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I’ve been watching the flight map and we just reached the halfway mark on our trip to the United States, 6,799 kilometres from our home in Johannesburg, and 6,799 kilometres from what for many years was our home in the USA. As we head downward on the global, I am realising that, in a matter of hours, a lot will change. I will shed my winter coat as I experience summer in the northern hemisphere. I will be driving on the other side of the road and, when I go for a run, I will need to be extra alert, making sure that I look in the right direction as I run across intersections. Jill and I will find ourselves surrounded by strange accents (like the Southern American hunter sitting across the aisle from me!), shifting vocabulary from “petrol” to “gas,” “robots” to “traffic lights,” “bonnets” to “hoods”, “boots” to “trunks,” and “shame” to, well, Americans have no equivalent. Ja-nee, you know.

The transition from one culture to another can be adventuresome, but it can also be disconcerting. Most changes in life are like that: some delightful, others more painful.

As Jill and I contemplate what we will find where we grew up, we anticipate significant and even sad transitions. The church of which we were a part for over 25 years has changed. It continues to preach the gospel though the congregation is half the size it was when we came to South Africa 33 years ago. The pastor is a faithful man whom I met in the late 1990s when he was a teenager on a short-term missions trip to South Africa. He is the second pastor since my father-in-law retired from that ministry in 1997. And, speaking of Jill’s father, I am uneasy knowing the change we will see in him.

Upon landing in Cincinnati we will head straight to the step-down facility where he has been for the past week. It will be hard to see a once robust man now frail. A faithful preacher of the gospel of nearly sixty years will never preach again. His now double vision will inhibit his ability to devour books like he used to. Having driven many miles with him as a young intern as he made pastoral visits, he will never drive again. And what I find perhaps the most significant of all the changes we will encounter is that now it is my turn to “pastor” him in his time of need. I will pray by his bedside remembering how, as an eight-year-old boy, he visited and prayed for me (and brought me a bag of toy soldiers!) when I was hospitalised. The doctor has become the patient, and the patient has now become the doctor. Thinking about this transition brings moisture to my eyes. Life does not stand still, nor do the effects of the fall. But neither does the faithfulness of God for, as the Scriptures inform us, the Lord will never leave us or forsake us, for Jesus is the same yesterday, today, and forever (Hebrews 13:5, 8). Transition is a fact of life, but so is the triune God in whom we are called to trust.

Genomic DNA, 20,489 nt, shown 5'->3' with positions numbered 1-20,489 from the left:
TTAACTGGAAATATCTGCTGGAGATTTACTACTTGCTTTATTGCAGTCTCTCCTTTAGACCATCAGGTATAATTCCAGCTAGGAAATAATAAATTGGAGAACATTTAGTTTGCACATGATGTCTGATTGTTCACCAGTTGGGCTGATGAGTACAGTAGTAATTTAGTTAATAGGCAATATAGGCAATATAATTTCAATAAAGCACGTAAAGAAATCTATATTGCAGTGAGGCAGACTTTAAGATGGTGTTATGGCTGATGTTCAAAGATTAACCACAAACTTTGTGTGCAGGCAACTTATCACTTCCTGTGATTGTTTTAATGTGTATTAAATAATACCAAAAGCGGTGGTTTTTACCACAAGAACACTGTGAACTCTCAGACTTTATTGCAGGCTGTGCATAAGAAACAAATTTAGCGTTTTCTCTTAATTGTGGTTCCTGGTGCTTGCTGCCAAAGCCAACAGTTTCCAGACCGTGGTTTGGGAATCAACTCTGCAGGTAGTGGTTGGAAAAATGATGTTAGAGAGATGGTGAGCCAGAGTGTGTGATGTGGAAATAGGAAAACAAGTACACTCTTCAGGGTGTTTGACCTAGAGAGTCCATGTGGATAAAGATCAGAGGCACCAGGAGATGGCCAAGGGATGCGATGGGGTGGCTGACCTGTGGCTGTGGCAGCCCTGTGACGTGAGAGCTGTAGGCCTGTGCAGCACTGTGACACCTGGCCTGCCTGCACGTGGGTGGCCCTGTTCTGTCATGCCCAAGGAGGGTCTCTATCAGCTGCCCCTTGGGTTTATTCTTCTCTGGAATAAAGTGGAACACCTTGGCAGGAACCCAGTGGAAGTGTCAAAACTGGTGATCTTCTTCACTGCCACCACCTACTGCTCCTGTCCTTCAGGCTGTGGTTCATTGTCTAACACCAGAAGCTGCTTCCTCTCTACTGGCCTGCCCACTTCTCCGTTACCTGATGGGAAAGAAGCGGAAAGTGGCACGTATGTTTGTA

Transition is much on my mind. I have a folder in my carry-on luggage labelled, “Pastoral Transition.” That file contains several articles as well as some email interactions with pastors who have given thought to preparing their churches for a transition from one pastor-teacher to another. This is the reason for my sabbatical, and why I am 39,000 feet in the air.

As our church is aware, the elders have asked me to think through the inevitability of my stepping aside as pastor-teacher of Brackenhurst Baptist Church and how best to prepare the church for the next one. This will occupy much of my time in the weeks ahead. Not a lot has been written on this, yet countless churches have undergone the process. I am praying that my labours will prepare our church for a smooth transition, God willing (James 4:13–15). After all, there is no guarantee that a proposed plan will actually follow that plan. Debilitating illness, unforeseen circumstances, or death could make my sabbatical study irrelevant. But all things being equal, I do pray that I will return home with a plan that will assist BBC for a pastoral transition. I would greatly appreciate your prayers as I read, think, interact, and write.

Ten years before my father-in-law retired from the pastorate (but never from serving the Lord) he made a plan how to do so. After thirty-five years of faithfully shepherding the flock of God, the plan was executed. You can be sure that I will be seeking his counsel and gleaning from his wisdom. Though so much has changed for him in the past year, nevertheless, I continue to see him as my teacher and I his student. No transition there.

Somewhere over the Atlantic, preparing for change,